But instead of being able to enjoy their success, they have found themselves at the centre of a storm over a photo collage which, critics say, suggests the organisers are obsessed with fair skin.The collage published in the Times of India newspaper – which belongs to the group that organises the annual beauty pageant – depicts 30 headshots of beautiful women.
But when a Twitter user shared it and posed a question: “What is wrong with this picture?” it began to gain traction.
With their tame, glossy, shoulder-length hair and a skin tone that is virtually identical, some quipped that they all looked the same. Others wondered out loud – albeit as a joke – if in fact they were all the same person.
As the picture gained traction on Twitter, critics made the point that while there was nothing wrong with the image of the women themselves, the lack of diversity in skin colour has once again highlighted India’s obsession with being fair and lovely.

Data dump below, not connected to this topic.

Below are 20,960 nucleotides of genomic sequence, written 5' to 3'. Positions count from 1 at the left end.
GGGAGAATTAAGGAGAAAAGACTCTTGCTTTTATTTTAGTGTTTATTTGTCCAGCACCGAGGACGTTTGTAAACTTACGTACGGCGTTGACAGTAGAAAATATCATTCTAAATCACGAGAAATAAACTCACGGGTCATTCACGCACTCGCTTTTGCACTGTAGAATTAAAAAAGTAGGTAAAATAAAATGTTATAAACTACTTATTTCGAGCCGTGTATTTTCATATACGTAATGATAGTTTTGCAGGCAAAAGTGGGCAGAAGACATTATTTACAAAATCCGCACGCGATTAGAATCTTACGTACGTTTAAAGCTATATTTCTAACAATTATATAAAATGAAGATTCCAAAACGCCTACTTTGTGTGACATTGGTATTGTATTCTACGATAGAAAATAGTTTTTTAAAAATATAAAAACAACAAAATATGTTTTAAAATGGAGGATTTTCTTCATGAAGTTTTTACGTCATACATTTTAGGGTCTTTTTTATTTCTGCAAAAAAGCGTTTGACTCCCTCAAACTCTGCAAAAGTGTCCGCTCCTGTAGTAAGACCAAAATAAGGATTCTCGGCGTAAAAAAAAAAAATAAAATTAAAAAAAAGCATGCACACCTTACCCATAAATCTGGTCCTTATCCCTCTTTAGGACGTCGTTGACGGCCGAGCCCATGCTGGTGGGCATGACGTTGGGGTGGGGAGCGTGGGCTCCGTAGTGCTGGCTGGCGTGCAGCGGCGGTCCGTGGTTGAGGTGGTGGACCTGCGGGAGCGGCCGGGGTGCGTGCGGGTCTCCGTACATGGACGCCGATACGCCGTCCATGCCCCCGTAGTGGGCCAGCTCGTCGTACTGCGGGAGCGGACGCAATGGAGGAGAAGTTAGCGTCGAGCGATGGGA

As social media chatter grew, we tried to get in touch with the organisers but there has been no response so far.Beauty pageants have been serious business in India since the mid-1990s. The country has produced several famous Miss Indias, like Aishwarya Rai, Sushmita Sen and Ms Chopra, who also won global titles. Many pageant winners have also gone on to have lucrative Bollywood careers.
Over the years, institutions that train young women aspiring to participate in beauty pageants have mushroomed across the country.
But again, many of their biggest successes have been women who are light-skinned.
This is hardly surprising.
India’s obsession with fairness, especially when it comes to women, is well known and many regard fair skin as being superior to darker tones.
It has always been accepted for instance, that fairer is better in the marriage market.
And ever since the 1970s, when Fair and Lovely – India’s first fairness cream – was introduced, skin whitening cosmetics have been among the highest selling in the country and, over the years, top Bollywood actors and actresses have appeared in advertisements to endorse them.
Commercials for such creams and gels promised not just fair skin but also peddled them as means to get a glamorous job, find love, or get married.
And pageants like this, which favour a particular type of skin tone, only serve to perpetuate that stereotype.